If we define ‘investment’ as the laying out of money today, to get more money back later, it follows that property investors should be focusing on this simple, centuries old concept. How much money do you need to commit to the deal? How much money will come back each year? How sure are you of receiving this cashflow? What forces, over which you have no control are going to result in problems?
I have found that most investors are not ‘investing’ at all.
If you were to ask an investor why he purchased a property the reasons given will always be sound ones. “I’m buying a solid asset for my kids” he will say. But we should heed the wise investor J.P. Morgan who once said “a man always has two reasons for doing anything: a good reason and the real reason.”
An investor will never tell you he purchased a property to keep up with his well heeled brother in law or because of feels stupid for having missed the last boom, but these powerful forces are at work and mainly subconsciously which makes them even more dangerous.
From a logical point of view it’s quite odd that so many people are involved in property who do not value their own time and energy that they freely commit to the enterprise. Similarly, gross returns are used to decide whether to invest without much detailed consideration of long term interest rate changes, voids, tax, maintenance issues and all of the other ‘frictional’ costs of owning property that eat into cashflow. I would guess that most investors would wind up with a loss making investment in real terms once inflation has been factored in.
It is also quite amazing how short the memories of investors are. Here are some of todays headlines (late March 2014):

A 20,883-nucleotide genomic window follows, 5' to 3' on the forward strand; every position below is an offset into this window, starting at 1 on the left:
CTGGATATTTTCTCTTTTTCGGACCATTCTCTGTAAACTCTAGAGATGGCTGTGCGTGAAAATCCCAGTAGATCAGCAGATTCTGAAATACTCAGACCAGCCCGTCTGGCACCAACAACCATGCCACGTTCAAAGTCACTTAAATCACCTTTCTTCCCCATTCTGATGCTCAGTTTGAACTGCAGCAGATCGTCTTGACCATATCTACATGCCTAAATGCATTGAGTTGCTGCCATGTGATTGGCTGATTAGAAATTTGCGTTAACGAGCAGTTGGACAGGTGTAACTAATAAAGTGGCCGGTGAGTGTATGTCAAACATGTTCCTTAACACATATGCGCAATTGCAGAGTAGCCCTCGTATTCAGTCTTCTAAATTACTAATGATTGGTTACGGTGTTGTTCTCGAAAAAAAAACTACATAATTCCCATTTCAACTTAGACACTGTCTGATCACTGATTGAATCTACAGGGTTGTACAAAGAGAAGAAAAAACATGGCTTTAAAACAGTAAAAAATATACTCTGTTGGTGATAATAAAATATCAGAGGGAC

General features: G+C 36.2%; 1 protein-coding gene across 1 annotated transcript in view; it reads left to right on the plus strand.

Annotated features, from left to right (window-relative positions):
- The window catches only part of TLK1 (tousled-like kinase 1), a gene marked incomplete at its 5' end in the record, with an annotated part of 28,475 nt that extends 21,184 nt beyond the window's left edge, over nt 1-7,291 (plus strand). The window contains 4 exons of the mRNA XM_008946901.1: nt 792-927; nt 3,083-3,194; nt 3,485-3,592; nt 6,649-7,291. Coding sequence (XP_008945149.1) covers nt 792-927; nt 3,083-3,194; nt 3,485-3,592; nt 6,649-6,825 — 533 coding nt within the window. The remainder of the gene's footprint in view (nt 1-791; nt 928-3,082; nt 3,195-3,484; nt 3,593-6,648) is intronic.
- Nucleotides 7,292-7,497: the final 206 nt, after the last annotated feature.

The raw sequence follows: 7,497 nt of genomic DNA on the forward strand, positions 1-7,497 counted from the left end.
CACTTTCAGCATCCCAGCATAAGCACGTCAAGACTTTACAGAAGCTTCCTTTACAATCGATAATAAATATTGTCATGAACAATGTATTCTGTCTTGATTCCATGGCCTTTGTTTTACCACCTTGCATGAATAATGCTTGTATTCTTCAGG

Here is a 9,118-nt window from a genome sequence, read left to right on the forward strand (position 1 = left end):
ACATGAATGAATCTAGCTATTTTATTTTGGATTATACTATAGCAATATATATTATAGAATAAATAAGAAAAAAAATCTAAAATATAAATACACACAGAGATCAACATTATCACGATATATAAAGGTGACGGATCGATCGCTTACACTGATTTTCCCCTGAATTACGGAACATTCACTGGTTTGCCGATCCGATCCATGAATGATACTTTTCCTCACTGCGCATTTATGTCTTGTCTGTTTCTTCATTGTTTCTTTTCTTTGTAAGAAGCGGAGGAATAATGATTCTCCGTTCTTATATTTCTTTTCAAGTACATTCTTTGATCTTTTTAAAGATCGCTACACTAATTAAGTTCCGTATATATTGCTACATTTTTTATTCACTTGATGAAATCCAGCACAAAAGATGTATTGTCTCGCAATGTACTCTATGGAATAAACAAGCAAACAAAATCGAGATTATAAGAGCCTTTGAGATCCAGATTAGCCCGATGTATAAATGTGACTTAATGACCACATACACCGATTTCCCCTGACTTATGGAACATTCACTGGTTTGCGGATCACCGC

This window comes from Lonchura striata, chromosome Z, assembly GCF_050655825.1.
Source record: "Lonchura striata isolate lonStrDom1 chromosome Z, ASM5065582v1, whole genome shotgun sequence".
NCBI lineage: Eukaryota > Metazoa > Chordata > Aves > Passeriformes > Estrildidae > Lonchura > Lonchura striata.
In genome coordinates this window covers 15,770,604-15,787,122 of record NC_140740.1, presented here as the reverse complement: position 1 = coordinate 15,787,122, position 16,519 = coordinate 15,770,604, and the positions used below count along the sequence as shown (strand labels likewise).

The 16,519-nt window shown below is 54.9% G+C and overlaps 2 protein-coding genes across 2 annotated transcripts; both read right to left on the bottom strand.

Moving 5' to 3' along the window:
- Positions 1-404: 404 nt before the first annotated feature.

“'My property is going to be my pension:' Buy-to-let landlords snap up homes as mortgage rates keep falling”
“Sudden rise in property prices stoke new fears of housing bubble”
I saw the same types of headlines from 2005 to 2007…It has only taken six years to forget the lessons of the last boom and bust. When interest rates go up (and they are likely to soon), it may well be time for another lesson if the last one didn’t sink in properly.
So what’s the solution? Most investors would do much better over the long term simply investing in a low cost index fund and sitting tight. For no work whatsoever an investor would earn a good return with transaction costs as low as 0.4% per year and since over the long term the stock market has returned around 8%, the return would beat most property investments too.
Only committed investors with a business like attitude to investing should be investing in property right now. A significant amount of time is needed to find and buy properties at attractive prices. The hard work doesn’t end there. A good team and robust systems are then required to manage the property for superior returns over the long term.
Taken from Parmdeep Vadesha's blog http://www.parmdeep.com/property/property-is-an-odd-investment/